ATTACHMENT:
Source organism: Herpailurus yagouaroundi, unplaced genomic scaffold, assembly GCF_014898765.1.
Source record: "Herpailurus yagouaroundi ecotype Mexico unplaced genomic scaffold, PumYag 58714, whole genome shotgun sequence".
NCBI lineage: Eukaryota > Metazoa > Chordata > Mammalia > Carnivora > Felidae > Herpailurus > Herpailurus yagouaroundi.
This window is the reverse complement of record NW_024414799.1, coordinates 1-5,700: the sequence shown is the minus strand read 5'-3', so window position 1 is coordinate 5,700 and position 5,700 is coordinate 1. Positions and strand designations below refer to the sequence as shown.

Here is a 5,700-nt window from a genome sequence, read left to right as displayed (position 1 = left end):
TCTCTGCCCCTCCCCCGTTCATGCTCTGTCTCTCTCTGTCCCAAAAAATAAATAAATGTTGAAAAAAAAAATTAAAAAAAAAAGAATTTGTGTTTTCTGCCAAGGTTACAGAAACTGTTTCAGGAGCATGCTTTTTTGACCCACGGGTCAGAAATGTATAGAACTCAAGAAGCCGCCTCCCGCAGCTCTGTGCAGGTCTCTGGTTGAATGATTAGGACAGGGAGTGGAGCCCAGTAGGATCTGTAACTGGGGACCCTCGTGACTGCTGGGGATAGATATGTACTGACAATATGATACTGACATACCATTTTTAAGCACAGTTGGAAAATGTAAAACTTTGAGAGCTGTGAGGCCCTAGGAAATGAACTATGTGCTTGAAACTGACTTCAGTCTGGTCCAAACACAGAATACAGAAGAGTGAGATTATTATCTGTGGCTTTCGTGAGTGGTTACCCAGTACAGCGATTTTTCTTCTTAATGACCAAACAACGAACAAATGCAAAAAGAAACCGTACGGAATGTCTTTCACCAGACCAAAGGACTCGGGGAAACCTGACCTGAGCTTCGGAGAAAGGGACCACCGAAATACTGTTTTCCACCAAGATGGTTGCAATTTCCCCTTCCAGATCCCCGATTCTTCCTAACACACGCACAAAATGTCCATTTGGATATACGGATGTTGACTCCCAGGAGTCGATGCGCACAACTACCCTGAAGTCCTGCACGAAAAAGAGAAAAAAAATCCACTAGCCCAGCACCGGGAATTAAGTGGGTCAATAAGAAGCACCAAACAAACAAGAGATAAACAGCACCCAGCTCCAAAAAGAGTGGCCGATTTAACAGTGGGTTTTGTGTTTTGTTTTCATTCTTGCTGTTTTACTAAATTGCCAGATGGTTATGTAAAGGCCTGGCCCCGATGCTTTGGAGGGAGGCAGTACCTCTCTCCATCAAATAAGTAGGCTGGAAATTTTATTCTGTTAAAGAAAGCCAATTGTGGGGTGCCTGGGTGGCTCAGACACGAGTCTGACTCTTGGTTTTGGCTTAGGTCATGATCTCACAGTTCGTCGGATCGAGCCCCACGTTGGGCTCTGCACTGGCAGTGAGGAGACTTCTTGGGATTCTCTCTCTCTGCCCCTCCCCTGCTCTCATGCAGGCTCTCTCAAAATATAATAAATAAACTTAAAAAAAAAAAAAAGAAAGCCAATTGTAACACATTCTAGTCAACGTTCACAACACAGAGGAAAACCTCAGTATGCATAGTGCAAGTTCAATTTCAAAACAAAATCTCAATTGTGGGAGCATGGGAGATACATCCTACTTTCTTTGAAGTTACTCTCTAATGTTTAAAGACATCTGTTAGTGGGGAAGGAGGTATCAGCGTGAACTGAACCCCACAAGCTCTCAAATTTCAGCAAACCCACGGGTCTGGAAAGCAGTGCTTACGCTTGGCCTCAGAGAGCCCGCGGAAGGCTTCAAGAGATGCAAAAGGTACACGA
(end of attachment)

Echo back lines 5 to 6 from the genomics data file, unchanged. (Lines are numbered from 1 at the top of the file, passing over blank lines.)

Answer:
Here is a 5,700-nt window from a genome sequence, read left to right as displayed (position 1 = left end):
TCTCTGCCCCTCCCCCGTTCATGCTCTGTCTCTCTCTGTCCCAAAAAATAAATAAATGTTGAAAAAAAAAATTAAAAAAAAAAGAATTTGTGTTTTCTGCCAAGGTTACAGAAACTGTTTCAGGAGCATGCTTTTTTGACCCACGGGTCAGAAATGTATAGAACTCAAGAAGCCGCCTCCCGCAGCTCTGTGCAGGTCTCTGGTTGAATGATTAGGACAGGGAGTGGAGCCCAGTAGGATCTGTAACTGGGGACCCTCGTGACTGCTGGGGATAGATATGTACTGACAATATGATACTGACATACCATTTTTAAGCACAGTTGGAAAATGTAAAACTTTGAGAGCTGTGAGGCCCTAGGAAATGAACTATGTGCTTGAAACTGACTTCAGTCTGGTCCAAACACAGAATACAGAAGAGTGAGATTATTATCTGTGGCTTTCGTGAGTGGTTACCCAGTACAGCGATTTTTCTTCTTAATGACCAAACAACGAACAAATGCAAAAAGAAACCGTACGGAATGTCTTTCACCAGACCAAAGGACTCGGGGAAACCTGACCTGAGCTTCGGAGAAAGGGACCACCGAAATACTGTTTTCCACCAAGATGGTTGCAATTTCCCCTTCCAGATCCCCGATTCTTCCTAACACACGCACAAAATGTCCATTTGGATATACGGATGTTGACTCCCAGGAGTCGATGCGCACAACTACCCTGAAGTCCTGCACGAAAAAGAGAAAAAAAATCCACTAGCCCAGCACCGGGAATTAAGTGGGTCAATAAGAAGCACCAAACAAACAAGAGATAAACAGCACCCAGCTCCAAAAAGAGTGGCCGATTTAACAGTGGGTTTTGTGTTTTGTTTTCATTCTTGCTGTTTTACTAAATTGCCAGATGGTTATGTAAAGGCCTGGCCCCGATGCTTTGGAGGGAGGCAGTACCTCTCTCCATCAAATAAGTAGGCTGGAAATTTTATTCTGTTAAAGAAAGCCAATTGTGGGGTGCCTGGGTGGCTCAGACACGAGTCTGACTCTTGGTTTTGGCTTAGGTCATGATCTCACAGTTCGTCGGATCGAGCCCCACGTTGGGCTCTGCACTGGCAGTGAGGAGACTTCTTGGGATTCTCTCTCTCTGCCCCTCCCCTGCTCTCATGCAGGCTCTCTCAAAATATAATAAATAAACTTAAAAAAAAAAAAAAGAAAGCCAATTGTAACACATTCTAGTCAACGTTCACAACACAGAGGAAAACCTCAGTATGCATAGTGCAAGTTCAATTTCAAAACAAAATCTCAATTGTGGGAGCATGGGAGATACATCCTACTTTCTTTGAAGTTACTCTCTAATGTTTAAAGACATCTGTTAGTGGGGAAGGAGGTATCAGCGTGAACTGAACCCCACAAGCTCTCAAATTTCAGCAAACCCACGGGTCTGGAAAGCAGTGCTTACGCTTGGCCTCAGAGAGCCCGCGGAAGGCTTCAAGAGATGCAAAAGGTACACGA